Measuring Short-term Price Elasticities in Dutch Health Insurance: A New Method
Posted: 16 Jun 2007
Date Written: June 14, 2007
In 2006, the Dutch Health insurance system has been profoundly reformed. All consumers pay on average 50 percent of the costs of basic insurance by a community-rated premium that has to be determined by health insurers. Due to the reforms in 2006, the choice setting for consumers radically changed and about 18% of the total Dutch population changed from health insurer. In this paper we present a new method for measuring premium elasticities. We assume that in the choice process each consumer can choose between a default option, to stay with the current health insurer, or an alternative option, to switch from health insurer. The default option reflects the fact that many consumers are indifferent, or find search costs to high, to actually switch from health insurer. The premium elasticities are now calculated from the number of switchers and from the premium differences between the default and the alternative option. We compare our approach with the more traditional logit type of models used in the literature that assume that all consumers yearly have multiple options and select those health insurers that offer the highest expected utility.
With our new method we show that the Dutch population was very price sensitive after a major health care reform and found an exceptionally high premium elasticity of -6,7 for the year 2006 and -1,7 for the year 2007, while comparable figures for the years 1997-2005, in the Dutch social health insurance without large reforms, were around -0,6. In the Dutch social health insurance 10 million Dutch consumers gained in the past ten years only about 20 millions euro by switching from health insurer. This result, however, was in sharp contrast with the year 2006 were 16 million Dutch consumers gained in the year 2006 about 130 million euros by switching. This number declined to 32 million euros in 2007.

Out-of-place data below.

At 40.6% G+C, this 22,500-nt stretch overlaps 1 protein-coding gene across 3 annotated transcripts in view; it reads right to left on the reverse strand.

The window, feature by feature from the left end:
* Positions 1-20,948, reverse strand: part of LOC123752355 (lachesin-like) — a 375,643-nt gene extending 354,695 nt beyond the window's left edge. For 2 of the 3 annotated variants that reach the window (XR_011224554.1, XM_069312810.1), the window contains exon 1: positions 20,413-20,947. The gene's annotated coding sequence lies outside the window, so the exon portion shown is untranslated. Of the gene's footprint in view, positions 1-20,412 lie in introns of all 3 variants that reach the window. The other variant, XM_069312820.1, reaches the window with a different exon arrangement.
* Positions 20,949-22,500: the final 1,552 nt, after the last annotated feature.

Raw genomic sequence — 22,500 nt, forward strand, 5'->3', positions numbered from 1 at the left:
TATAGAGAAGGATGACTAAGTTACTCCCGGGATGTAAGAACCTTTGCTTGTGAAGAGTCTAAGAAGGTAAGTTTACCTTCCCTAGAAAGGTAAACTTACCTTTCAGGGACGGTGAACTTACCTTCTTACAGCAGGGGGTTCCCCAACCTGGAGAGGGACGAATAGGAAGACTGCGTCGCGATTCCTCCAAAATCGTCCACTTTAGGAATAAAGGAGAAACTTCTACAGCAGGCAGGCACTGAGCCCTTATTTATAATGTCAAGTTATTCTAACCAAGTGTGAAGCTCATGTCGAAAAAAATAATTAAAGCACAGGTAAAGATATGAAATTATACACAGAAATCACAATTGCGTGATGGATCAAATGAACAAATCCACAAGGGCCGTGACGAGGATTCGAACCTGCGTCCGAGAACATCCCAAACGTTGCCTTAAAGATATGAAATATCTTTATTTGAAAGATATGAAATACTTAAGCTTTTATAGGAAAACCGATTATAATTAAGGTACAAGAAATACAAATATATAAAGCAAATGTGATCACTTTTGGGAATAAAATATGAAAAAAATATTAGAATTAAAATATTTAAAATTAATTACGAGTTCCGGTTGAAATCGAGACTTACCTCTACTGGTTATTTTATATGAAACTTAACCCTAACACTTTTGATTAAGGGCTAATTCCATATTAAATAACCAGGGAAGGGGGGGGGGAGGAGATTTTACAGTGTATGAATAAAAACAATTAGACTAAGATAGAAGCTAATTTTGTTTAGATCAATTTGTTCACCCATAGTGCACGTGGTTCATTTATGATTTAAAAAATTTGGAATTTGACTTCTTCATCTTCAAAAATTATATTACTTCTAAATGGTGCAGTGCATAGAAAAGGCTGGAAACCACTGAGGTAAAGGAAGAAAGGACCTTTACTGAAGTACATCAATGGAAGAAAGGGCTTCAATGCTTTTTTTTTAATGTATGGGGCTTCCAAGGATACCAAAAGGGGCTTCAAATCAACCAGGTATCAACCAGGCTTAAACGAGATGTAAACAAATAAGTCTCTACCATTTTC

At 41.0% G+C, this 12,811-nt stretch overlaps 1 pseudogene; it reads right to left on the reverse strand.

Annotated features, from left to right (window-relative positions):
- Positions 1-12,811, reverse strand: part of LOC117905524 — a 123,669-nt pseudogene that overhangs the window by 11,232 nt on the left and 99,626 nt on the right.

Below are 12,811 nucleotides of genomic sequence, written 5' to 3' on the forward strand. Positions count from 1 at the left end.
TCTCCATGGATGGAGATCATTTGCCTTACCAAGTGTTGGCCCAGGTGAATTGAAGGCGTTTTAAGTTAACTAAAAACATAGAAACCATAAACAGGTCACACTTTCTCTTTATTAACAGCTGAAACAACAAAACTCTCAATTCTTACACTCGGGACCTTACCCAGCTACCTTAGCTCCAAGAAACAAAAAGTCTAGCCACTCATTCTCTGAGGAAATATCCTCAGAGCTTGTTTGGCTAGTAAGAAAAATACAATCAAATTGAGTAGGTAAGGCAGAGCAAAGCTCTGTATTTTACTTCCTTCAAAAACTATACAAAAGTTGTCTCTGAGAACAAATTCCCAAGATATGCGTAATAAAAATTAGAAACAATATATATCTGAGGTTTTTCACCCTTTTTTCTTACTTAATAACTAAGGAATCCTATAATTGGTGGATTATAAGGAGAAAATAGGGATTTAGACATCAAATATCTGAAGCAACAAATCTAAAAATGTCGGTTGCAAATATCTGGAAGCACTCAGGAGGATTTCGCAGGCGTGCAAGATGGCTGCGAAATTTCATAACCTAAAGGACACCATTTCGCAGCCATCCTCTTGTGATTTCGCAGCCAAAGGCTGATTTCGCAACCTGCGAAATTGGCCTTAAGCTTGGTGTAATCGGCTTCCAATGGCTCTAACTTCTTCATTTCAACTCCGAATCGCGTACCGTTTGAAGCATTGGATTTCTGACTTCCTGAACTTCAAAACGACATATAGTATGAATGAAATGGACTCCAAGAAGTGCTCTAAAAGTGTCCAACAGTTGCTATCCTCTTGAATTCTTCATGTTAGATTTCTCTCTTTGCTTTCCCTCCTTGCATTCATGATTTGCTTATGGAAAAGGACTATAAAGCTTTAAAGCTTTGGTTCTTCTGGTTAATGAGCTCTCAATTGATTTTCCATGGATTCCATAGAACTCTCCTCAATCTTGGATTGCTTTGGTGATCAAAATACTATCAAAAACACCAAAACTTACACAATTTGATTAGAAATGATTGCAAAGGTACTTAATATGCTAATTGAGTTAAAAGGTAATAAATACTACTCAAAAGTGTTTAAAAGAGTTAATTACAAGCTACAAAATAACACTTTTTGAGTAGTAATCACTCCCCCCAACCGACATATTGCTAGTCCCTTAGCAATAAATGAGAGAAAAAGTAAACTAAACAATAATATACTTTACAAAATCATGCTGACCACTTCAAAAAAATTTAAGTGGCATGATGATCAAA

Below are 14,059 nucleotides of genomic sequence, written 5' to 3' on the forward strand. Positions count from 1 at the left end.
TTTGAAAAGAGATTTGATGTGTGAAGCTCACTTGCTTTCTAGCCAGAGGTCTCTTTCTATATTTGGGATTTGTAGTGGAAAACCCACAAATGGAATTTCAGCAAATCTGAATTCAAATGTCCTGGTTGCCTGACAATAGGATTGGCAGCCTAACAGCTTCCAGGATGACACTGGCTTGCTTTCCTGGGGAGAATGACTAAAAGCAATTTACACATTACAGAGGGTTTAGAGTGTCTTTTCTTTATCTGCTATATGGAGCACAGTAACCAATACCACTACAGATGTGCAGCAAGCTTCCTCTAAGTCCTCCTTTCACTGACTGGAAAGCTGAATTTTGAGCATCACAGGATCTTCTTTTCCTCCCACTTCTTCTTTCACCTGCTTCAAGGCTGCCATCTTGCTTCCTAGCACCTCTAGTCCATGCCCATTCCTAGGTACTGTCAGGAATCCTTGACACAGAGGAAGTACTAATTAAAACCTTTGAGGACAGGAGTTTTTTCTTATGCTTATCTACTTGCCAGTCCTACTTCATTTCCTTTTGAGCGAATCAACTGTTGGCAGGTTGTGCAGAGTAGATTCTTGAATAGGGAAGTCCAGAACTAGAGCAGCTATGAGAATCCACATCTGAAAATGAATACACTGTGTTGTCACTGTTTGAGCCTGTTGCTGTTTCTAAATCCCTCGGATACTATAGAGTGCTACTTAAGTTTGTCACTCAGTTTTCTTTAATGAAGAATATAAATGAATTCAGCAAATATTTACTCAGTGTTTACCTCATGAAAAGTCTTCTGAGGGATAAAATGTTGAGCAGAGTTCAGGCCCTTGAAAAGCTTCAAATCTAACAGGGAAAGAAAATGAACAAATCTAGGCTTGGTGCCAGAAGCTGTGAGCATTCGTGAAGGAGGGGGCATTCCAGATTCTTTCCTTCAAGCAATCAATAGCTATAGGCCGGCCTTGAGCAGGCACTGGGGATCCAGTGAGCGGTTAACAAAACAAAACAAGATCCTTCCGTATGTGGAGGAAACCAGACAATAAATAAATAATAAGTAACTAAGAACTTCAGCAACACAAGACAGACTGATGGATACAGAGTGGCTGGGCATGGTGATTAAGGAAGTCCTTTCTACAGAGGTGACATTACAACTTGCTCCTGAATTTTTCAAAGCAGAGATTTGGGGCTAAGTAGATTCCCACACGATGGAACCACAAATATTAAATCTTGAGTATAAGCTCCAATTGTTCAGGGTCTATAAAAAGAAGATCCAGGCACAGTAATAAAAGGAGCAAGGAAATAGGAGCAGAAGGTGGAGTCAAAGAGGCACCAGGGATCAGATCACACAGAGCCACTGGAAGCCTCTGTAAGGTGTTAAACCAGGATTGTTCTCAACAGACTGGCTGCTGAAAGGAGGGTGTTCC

Through the reforms, combined with massive media coverage of premium differences, the population seemed to have become much more aware about their possibilities to switch health plans. One important difference with previous years was that consumers with an individual contract could opt for a lower priced group contract (sometimes with the same insurer). Many consumers, probably those that were most price sensitive, used this opportunity and the share of group contracts in the Dutch population increased from 38% in 2005 to 53% in 2006 and 56% in 2007.
Keywords: health plan choice, premium elasticities, switching costs
JEL Classification: D12, I11, I18, L11
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